4 Innovative Tips To Stay Sharp While Unemployed

Posted October 7, 2013 by Sally Calloway in Building Your Brand


It’s not just about who you know anymore. It’s also about who knows you. This is the reality in today’s employment market, said Rich Feller, Ph.D., President of the National Career Development Association in his keynote at the 2013 National Resume Writers’ Association conference. A common theme among my fellow thought leaders and I at the conference was taking a holistic approach when coaching job seekers. A combination of shielding the “rust factor” and becoming “known” can cast unemployed job seekers back into the workforce sooner than later.

Use these 4 Innovative Tips To stay sharp while unemployed:

And, get “known” in the process, so you can get back to work faster.

  1. Keep your brain activity consistent. It is important to keep your mind juices flowing in order to remain efficient with requests and deadlines and to quickly get your mental reflexes back to speed when you start that new job. Enroll in classes and virtual workshops and become a member of a professional group in your industry. Many of these opportunities to keep your skills relevant, are free, and can be found through your local Chamber of Commerce and on various social media platforms. This is also a networking opportunity for you to build your “who knows me” connections.
  2. Volunteer in Your Community.  Donating your time at charity events is a great opportunity to stay sharp, network, and it can even add value to your resume and job interview content. Sharing your professional gifts can boost your getting “Known” efforts and shorten your unemployment. Helping others and contributing to the good of an organization can also help to combat the unemployment blues.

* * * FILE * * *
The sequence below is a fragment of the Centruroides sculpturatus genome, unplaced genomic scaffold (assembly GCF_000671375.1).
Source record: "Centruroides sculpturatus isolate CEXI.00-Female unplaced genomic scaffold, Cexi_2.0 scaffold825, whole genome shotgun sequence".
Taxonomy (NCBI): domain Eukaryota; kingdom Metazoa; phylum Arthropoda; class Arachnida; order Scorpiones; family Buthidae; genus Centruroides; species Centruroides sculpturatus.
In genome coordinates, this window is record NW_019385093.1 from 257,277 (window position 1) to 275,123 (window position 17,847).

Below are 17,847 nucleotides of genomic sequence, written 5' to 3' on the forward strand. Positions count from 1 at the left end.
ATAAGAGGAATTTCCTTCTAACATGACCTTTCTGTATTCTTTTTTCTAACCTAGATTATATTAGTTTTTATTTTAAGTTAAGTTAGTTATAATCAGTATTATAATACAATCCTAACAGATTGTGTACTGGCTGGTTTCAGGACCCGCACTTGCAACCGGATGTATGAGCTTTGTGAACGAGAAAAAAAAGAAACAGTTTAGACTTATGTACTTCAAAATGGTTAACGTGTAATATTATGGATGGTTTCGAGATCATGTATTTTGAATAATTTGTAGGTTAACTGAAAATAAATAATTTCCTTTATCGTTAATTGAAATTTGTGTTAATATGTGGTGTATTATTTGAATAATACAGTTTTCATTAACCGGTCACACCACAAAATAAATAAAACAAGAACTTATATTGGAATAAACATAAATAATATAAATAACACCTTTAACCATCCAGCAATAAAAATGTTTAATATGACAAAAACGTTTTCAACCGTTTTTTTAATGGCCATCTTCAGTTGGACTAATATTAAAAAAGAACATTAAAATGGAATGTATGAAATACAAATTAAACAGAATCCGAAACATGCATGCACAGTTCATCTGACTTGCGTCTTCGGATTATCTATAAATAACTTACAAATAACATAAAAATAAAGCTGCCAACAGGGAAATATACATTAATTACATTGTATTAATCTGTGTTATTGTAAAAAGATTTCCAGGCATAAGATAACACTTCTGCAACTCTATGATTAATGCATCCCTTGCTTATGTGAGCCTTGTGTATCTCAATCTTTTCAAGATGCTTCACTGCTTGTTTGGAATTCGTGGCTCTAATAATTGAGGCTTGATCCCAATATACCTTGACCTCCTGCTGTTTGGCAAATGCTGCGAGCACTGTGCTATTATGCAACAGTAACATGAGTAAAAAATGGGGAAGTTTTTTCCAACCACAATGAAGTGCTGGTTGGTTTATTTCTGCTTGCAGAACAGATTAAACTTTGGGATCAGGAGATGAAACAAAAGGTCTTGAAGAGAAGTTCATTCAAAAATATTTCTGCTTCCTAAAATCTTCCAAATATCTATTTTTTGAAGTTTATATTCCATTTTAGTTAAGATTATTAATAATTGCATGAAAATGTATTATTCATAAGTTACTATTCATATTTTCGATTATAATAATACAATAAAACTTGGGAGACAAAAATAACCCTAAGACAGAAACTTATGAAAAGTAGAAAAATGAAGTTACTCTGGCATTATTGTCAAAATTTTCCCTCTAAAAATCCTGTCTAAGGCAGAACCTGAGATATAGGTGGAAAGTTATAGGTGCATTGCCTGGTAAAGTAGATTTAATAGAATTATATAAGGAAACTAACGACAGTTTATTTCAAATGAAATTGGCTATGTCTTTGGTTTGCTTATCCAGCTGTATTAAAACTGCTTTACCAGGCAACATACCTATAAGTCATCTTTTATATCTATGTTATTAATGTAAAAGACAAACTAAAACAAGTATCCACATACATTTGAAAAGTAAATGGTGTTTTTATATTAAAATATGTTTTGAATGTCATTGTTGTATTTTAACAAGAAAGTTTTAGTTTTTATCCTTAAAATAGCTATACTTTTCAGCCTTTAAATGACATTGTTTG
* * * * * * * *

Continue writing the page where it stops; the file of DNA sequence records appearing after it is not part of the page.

3. Rust Proof Your Job Interviewing Skills. Soft skills are often underestimated and underdeveloped. You work hard to stay relevant and to keep your workforce skills up to par, and then a job interview sneaks up. Practice interviewing via Skype, one on one with a coach, and with groups. Initiate a mock interview session at your next professional group meeting and encourage candid feedback. Ask a hiring manager in your industry if they would mind conducting a mock interview with you. You just might be the first person they think of when they are ready to hire.
  4. Stay Informed to Remain Relevant.  It is important to stay current on the latest trends and changes in your industry. Subscribe to receive ezine’s from thought leaders in your field. Join groups on Facebook, LinkedIn and other social media platforms to participate in conversations and gain perspective. This shows initiative and innovation. And, your social media posts just might get you “known”!

About the Author

Sally Calloway

Sally Calloway is a Career Coach and an Expert Resume Writer known for landing an interview and getting an offer for every position she's applied for. Her passion for career development began back in college when her resume stood out among thousands of applicants landing her an interview to intern for "The Late Show With David Letterman". Bombing the interview ignited her pursuit to help others achieve their career success. Sally coach's job seekers and career changers of all levels, developing a competitive personal brand that resonates with their target audience through various communication platforms; social media profiles, resumes, job applications, job interviews. From college students to C-level executives, Coach Sally provides expertise in communicating a unique value proposition so that even passive career success seekers can stand out, land the job and get promoted.

One Comment


    This are helpful tips. People will definitely have a hard time on an interview if they are unemployed for a long time. Thank you for sharing this. Unemployed people should read this.

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